In some cases, you might want to run multiple instances of MySQL on a single machine. You might want to test a new MySQL release while leaving an existing production setup undisturbed. Or you might want to give different users access to different mysqld servers that they manage themselves. (For example, you might be an Internet Service Provider that wants to provide independent MySQL installations for different customers.)
It is possible to use a different MySQL server binary per instance, or use the same binary for multiple instances, or any combination of the two approaches. For example, you might run a server from MySQL 4.1 and one from MySQL 5.0, to see how different versions handle a given workload. Or you might run multiple instances of the current production version, each managing a different set of databases.
Whether or not you use distinct server binaries, each instance that
you run must be configured with unique values for several operating
parameters. This eliminates the potential for conflict between
instances. Parameters can be set on the command line, in option
files, or by setting environment variables. See
Section 4.2.3, “Specifying Program Options”. To see the values used by a given
instance, connect to it and execute a
The primary resource managed by a MySQL instance is the data
directory. Each instance should use a different data directory, the
location of which is specified using the
option. For methods of configuring each instance with its own data
directory, and warnings about the dangers of failing to do so, see
Section 5.3.1, “Setting Up Multiple Data Directories”.
In addition to using different data directories, several other options must have different values for each server instance:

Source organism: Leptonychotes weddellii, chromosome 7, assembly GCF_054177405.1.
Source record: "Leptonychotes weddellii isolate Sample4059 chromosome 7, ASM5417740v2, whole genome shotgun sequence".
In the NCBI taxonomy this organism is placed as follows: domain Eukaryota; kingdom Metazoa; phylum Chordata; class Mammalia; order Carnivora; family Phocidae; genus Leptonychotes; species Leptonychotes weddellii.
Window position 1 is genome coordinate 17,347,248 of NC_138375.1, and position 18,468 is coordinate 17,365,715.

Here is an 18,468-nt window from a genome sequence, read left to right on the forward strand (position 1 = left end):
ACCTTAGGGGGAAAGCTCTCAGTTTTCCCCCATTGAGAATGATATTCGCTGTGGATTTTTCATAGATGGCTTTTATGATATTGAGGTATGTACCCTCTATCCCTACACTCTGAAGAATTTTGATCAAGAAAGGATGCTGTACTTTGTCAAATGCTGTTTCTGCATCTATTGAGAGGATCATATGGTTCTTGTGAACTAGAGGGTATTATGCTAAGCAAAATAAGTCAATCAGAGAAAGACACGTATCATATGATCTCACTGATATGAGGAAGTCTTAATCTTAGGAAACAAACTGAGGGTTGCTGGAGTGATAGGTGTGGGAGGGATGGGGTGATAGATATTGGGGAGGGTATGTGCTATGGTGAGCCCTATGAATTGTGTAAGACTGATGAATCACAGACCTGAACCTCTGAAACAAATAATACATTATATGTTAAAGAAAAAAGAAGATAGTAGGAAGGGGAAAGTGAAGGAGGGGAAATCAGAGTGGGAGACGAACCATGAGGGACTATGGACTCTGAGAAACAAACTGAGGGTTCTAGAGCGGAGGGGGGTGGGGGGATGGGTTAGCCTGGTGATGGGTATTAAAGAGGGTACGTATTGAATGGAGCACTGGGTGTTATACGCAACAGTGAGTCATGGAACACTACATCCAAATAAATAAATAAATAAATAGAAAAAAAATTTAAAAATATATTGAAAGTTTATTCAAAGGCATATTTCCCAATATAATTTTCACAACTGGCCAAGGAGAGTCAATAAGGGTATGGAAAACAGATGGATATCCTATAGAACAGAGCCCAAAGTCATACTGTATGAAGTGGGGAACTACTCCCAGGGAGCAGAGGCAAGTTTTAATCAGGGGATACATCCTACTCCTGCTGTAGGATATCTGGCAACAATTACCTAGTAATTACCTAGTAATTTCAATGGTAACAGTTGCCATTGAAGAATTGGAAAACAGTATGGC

--socketcontrols the Unix socket file path on Unix or the named pipe name on Windows. On Windows, it is necessary to specify distinct pipe names only for those servers configured to permit named-pipe connections.
This option is used only on Windows. It designates the shared-memory name used by a Windows server to permit clients to connect using shared memory. It is necessary to specify distinct shared-memory names only for those servers configured to permit shared-memory connections.
This option indicates the path name of the file in which the server writes its process ID.
If you use the following log file options, their values must differ for each server:
For further discussion of log file options, see Section 5.2, “MySQL Server Logs”.
To achieve better performance, you can specify the following options differently for each server, to spread the load between several physical disks:
Having different temporary directories also makes it easier to determine which MySQL server created any given temporary file.
If you have multiple MySQL installations in different locations, you
can specify the base directory for each installation with the
option. This causes each instance to automatically use a different
data directory, log files, and PID file because the default for each
of those parameters is relative to the base directory. In that case,
the only other options you need to specify are the
--port options. Suppose that you
install different versions of MySQL using
file binary distributions. These install in different locations, so
you can start the server for each installation using the command
bin/mysqld_safe under its corresponding base
directory. mysqld_safe determines the proper
--basedir option to pass to
mysqld, and you need specify only the
--port options to
As discussed in the following sections, it is possible to start
additional servers by specifying appropriate command options or by
setting environment variables. However, if you need to run multiple
servers on a more permanent basis, it is more convenient to use
option files to specify for each server those option values that
must be unique to it. The
--defaults-file option is useful for